IOS Consultative Meet on Communal Violence Bill (November 22, 2013)
New Delhi, Nov. 20, 2013: A consensus emerged on the efficacy and purposefulness of the proposed Prevention of Communal and Targeted Violence (Access to Justice and Reparations) Bill, 2013 at a consultative meeting organised by the Institute of Objective Studies (IOS) here last evening.
Participants at the meeting, drawn from legal and academic fraternity and social service, unequivocally acknowledged that the proposed bill was certainly an improvement over the previous two bills of 2005 and 2011.
Initiating the discussion, the Chairman of the IOS, Dr Mohammad Manzoor Alam, expressed the confidence that the bill would be introduced by the UPA government in the coming session of Parliament. He said that in order to garner support from non-BJP parties that had opposed the bill earlier, they would be approached to back the bill when it would be taken up for debate in Parliament.
The secular parties that had supported it earlier, would also be impressed upon to facilitate easy passage of the bill. Explaining the purpose for holding the consultative meeting, he said the suggestions made there would be forwarded to the Union Home Minister for inclusion in the bill. He said that the support for the bill gathered momentum with the growing demand from Muslim organisations to enact the anti-communal violence law.
A committee was formed to take a fresh look at the bill and suggest ways to make it more purposeful and deterrent to the eruption of communal violence. The former chief Justice of India, Justice A.M. Ahmadi, who chaired the consultative meeting, was tasked with compilation of the suggestions received from the committee members. It was decided to forward the suggestions to the Union Home Minister for incorporation in the bill.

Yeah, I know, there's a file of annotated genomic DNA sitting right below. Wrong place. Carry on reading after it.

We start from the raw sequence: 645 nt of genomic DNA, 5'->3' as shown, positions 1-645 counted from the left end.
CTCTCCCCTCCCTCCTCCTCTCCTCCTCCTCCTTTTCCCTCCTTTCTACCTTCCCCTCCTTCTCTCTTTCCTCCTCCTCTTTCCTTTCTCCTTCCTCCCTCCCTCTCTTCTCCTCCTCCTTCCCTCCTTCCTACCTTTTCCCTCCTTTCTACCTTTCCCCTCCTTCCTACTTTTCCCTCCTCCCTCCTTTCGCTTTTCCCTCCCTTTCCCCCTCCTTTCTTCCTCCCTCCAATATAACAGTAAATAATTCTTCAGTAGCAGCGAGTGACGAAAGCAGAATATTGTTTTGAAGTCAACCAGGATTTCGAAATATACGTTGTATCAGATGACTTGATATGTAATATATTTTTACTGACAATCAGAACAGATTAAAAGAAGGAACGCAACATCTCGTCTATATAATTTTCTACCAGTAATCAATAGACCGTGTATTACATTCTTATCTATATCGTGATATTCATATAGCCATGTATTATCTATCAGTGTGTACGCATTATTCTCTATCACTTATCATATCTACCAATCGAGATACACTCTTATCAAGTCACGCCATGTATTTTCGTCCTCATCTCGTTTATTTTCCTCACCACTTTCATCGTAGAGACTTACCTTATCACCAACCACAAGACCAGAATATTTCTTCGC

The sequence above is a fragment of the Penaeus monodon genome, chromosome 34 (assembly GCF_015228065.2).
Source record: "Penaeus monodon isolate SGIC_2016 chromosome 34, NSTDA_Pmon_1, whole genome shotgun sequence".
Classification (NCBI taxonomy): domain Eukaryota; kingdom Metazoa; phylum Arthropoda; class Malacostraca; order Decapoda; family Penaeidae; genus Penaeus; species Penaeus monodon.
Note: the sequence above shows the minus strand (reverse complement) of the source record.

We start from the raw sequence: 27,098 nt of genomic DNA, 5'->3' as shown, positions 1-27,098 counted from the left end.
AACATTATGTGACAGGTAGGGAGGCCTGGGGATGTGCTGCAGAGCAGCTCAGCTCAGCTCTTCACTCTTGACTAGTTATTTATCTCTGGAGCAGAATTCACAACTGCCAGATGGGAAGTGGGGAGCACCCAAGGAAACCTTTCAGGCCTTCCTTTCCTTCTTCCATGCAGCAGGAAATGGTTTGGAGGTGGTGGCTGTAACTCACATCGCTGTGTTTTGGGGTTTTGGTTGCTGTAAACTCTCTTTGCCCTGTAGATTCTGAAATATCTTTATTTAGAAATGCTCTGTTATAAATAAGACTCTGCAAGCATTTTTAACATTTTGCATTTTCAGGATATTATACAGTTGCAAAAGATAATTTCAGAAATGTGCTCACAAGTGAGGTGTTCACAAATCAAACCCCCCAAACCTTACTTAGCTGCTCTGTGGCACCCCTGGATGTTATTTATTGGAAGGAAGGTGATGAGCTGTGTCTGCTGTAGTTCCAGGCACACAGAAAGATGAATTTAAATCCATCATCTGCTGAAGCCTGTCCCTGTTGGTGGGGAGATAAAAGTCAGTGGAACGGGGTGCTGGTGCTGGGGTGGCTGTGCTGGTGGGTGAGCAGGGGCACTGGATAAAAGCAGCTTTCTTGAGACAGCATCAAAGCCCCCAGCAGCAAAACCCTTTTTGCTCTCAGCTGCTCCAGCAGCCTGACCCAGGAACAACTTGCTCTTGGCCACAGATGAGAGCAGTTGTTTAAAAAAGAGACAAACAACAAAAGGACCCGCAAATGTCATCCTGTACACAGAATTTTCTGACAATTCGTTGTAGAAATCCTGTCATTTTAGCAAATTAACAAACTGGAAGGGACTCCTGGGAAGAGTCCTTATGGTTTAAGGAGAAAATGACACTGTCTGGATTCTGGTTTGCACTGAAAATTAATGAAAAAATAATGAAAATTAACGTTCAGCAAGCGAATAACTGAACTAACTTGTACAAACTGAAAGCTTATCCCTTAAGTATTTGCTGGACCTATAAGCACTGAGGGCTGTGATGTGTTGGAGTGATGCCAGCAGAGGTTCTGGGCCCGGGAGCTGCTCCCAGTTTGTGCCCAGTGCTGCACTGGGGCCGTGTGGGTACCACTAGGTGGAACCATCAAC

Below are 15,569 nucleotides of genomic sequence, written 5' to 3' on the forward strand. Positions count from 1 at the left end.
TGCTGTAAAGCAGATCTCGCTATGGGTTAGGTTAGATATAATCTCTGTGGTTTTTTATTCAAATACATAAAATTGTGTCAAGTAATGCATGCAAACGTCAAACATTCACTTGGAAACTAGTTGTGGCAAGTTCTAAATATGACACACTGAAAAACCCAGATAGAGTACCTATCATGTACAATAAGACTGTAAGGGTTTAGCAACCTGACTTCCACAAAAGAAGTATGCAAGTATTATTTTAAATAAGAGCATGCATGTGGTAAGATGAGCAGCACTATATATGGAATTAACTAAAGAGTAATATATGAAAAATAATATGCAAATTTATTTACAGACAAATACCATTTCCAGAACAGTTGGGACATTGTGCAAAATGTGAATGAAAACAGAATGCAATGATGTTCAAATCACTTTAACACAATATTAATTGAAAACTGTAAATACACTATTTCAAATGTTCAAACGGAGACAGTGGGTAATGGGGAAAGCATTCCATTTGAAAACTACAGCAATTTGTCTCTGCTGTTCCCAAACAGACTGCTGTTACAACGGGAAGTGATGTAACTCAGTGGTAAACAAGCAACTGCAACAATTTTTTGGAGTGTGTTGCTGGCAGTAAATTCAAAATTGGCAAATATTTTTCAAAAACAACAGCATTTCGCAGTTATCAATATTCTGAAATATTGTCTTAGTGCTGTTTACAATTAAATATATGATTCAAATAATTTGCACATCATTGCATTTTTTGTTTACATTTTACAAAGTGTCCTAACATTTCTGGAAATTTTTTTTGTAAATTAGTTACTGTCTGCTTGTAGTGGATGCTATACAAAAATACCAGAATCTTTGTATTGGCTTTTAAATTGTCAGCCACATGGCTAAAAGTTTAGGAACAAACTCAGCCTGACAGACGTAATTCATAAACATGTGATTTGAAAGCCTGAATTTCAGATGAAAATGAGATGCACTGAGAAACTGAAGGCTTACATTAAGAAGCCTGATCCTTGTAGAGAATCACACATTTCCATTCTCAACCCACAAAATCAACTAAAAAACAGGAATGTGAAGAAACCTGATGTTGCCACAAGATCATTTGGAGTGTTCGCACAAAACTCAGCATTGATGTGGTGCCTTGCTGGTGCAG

The proposed bill was discussed threadbare at the meeting. Right to equality guaranteed under the Indian Constitution attracted the attention of the speakers, who endorsed the purpose of the bill to impose the duty on the Centre and state governments to exercise power to prevent targeted violence, including mass violence against SCs, STs and linguistic and religious minorities. The features of the bill that came up for discussion included the definition of communal and targeted violence and imposition of penalty on public servants for dereliction of duty.
The speakers were satisfied that the relief and reparation, including compensation, would remain the same for all, including the dominant group. Some of them were apprehensive of the provision for setting up of the National Authority for Communal Harmony, Justice and Reparation, since its recommendations would not be binding.
The experts felt that the provision for penal action against public servants found guilty of dereliction of duty, was the most important feature of the bill. While underlining the urgent need for tabling the bill at the earliest opportunity, the experts pleaded for making it fool-proof.
No hole in the bill should be left for the opponents to take advantage of it. The participants decided to elicit maximum support for the bill and reach a consensus among all stakeholders.
The consultative meeting was attended, among others, by Mr. Mushtaq Ahmed, advocate, Supreme Court, Prof. Afzal Wani, Mr. M.U. Siddiqui, Mr. Riyaz Ahmad Salehi of Jamat Ahl-e-Hadis and Dr. Eqbal Husain of Jamia Millia Islamia.